Anderson Silva – Like Water – Pablo Croce

At the beginning of Like Water, Pablo Croce’s documentary about MMA superstar Anderson Silva, there’s a snippet of film dedicated to Bruce Lee. In an interview, he describes the process of fighting as fluid and uncontainable, using various tea-related metaphors to further link his philosophies to the film’s eponymous fighter. There’s a lot to say about the construction of the film, but it’s hard to ignore the immediate forced relationship between the two greats, a link that whilst interesting does set the film up as an incredibly biased documentary about the man, his talents, and little else.

Anderson Silva is an MMA competitor. MMA, or mixed martial arts, is a highly Americanised amalgamation of various fighting influences, that makes for something of a human, modern-day cock fighting experience. Two men, or women, beat each other up inside an Octagon whilst beer-swilling, high-protein fuelled, testosterone infused fans scream and shout, often mistaking their roles as more important than those of the athletes. Nevertheless, Silva, himself, is meant to represent the ultimate package. He can punch, he can wrestle, he can perform exceptional feats that often defy the human body. As the film sets him out to be, he is the best and everyone else pails in comparison.

Croce follows Silva and the various components of his crew around, as he prepares for a career defining fight. Having previously done just about enough to win his last bout, the powers that be in the MMA realm have blacklisted Silva and are looking to him to entertain once more. Whilst not going into much depth as to the entire process and dictation of this sport and its business-like mannerisms, there are brief indications that the way this is run is more akin to WWE than anything else. Fights are set up so as to make an already raucous audience more raucous, and from afar, there looks to be little emphasis on the health and safety of the fighters in the ring. To go back to an aforementioned simile, they are like Cocks in a ring, being forced to attack, attack and attack again, until one comes out utterly victorious, the other slinking back to their respective cage battered, bruised and mortal once more.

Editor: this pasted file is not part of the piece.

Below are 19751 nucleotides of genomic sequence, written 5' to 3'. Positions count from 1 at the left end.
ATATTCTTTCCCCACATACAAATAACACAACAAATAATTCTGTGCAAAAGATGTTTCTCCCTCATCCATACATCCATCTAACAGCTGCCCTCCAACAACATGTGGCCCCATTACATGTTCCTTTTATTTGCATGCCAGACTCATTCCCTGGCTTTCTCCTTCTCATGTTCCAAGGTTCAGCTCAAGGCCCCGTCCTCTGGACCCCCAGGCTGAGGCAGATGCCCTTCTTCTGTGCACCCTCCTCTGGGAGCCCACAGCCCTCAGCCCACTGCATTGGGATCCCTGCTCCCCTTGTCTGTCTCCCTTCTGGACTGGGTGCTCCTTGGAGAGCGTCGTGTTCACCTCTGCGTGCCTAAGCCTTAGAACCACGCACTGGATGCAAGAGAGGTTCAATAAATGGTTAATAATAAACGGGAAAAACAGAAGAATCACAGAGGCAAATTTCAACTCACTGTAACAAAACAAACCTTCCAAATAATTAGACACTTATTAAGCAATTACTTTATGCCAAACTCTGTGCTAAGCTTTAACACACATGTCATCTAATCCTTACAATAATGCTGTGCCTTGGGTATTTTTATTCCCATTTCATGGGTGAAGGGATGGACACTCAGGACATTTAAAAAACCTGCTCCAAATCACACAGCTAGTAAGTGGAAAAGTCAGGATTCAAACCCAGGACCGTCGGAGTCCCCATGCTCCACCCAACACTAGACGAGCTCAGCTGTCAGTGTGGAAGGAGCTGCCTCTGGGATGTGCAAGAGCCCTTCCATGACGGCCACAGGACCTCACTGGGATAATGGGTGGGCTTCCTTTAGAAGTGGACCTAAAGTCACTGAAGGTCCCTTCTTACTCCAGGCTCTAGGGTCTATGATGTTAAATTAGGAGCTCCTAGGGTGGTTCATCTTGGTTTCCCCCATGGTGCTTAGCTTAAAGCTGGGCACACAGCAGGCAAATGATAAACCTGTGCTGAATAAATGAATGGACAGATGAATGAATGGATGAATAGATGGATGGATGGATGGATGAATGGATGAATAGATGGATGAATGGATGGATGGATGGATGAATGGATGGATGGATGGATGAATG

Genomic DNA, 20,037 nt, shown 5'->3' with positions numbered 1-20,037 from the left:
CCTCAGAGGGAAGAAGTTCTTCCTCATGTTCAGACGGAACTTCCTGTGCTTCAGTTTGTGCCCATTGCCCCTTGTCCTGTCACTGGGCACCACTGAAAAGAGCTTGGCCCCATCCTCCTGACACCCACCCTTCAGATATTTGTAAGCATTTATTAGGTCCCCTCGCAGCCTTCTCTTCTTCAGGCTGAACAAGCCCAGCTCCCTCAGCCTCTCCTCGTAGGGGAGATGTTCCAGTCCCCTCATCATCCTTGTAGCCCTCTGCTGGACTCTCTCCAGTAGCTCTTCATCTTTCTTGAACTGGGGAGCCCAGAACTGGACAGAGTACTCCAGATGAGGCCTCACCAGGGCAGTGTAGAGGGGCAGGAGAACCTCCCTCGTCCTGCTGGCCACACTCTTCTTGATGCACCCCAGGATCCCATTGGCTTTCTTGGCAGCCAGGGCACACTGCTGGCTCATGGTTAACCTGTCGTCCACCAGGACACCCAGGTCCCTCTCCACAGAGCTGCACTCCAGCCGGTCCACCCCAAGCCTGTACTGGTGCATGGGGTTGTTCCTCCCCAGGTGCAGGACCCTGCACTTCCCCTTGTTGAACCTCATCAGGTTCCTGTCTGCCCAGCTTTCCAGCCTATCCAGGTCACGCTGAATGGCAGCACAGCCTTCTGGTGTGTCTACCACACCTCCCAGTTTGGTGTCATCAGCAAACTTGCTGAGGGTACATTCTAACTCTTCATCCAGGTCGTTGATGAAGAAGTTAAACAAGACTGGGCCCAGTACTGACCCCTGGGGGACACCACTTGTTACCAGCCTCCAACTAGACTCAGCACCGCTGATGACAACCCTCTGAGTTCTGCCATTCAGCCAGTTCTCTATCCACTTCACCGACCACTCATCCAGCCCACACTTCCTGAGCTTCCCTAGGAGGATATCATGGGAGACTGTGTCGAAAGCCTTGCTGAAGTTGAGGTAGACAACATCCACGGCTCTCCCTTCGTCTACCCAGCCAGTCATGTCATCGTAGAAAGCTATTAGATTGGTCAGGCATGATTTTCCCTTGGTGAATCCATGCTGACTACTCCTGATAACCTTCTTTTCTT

However, this is not an exercise in the dubious practices of an organisation, but a very obvious attempt to examine an individual. Croce briefly highlights the family lifestyle of Silva in Brazil in a vain attempt to show off his film as a well rounded and nicely oiled machine, but it’s very superficial. Whereas the family seem very tight and loving, there is a sense that whilst the subject is concerned with his wife and children, that the director is just trying to adhere to the seemingly inexplicable focus of most biographically based documentaries.

Whilst Like Water wavers and wafts around the familial topic, it does sink its teeth nicely into the conflictions of Anderson Silva. Where the film demonstrates and shows the often skewed values of other fighters as they bemoan and insult their opponents, it nicely focuses on the almost understated reaction from Silva towards this process. A process it is as well. Where our eponymous character challenges the way in which others are drawn into vitriolic snapping and barking, the people around him take it for disrespect. It’s not the most in-depth of analyses but it does make for a somewhat intriguing insight, even if not explored extensively.

For all its parts, whether bulky or frail, this film is designed to be about a man who the film dictates as being a genius on the mat. It does beg the question therefore as to whether this really needed to be made in the first place. If there is no angle other than to show the inherent positives of Silva, then why should we immerse ourselves in a painting brushed with conventional and traditional lines? It’s a labour of love, that much is obvious, but it’s not a work that wants to present its subject in any light other than a positive one. Unfortunately, because of that approach, there’s very little to actually take from the film that we didn’t know beforehand.

Croce portrays Anderson Silva as an athlete of great worth. He does this because you don’t have to really do a lot to maintain that opinion; this is someone who has the trophies and talent to further posture said point. Men of such stature are often difficult to comprehend. After all, they possess skill that belies and evades the rest of us. Nevertheless, the potential to delve and dig into the psyche of these figures is what an audience wants. They want to find and discover more than the physicality of the fighter; the real interest lies in that which you can only unveil when you scratch a touch beneath the surface of an individual, and, regrettably, Croce seems to have no intentions of doing so with Anderson Silva.

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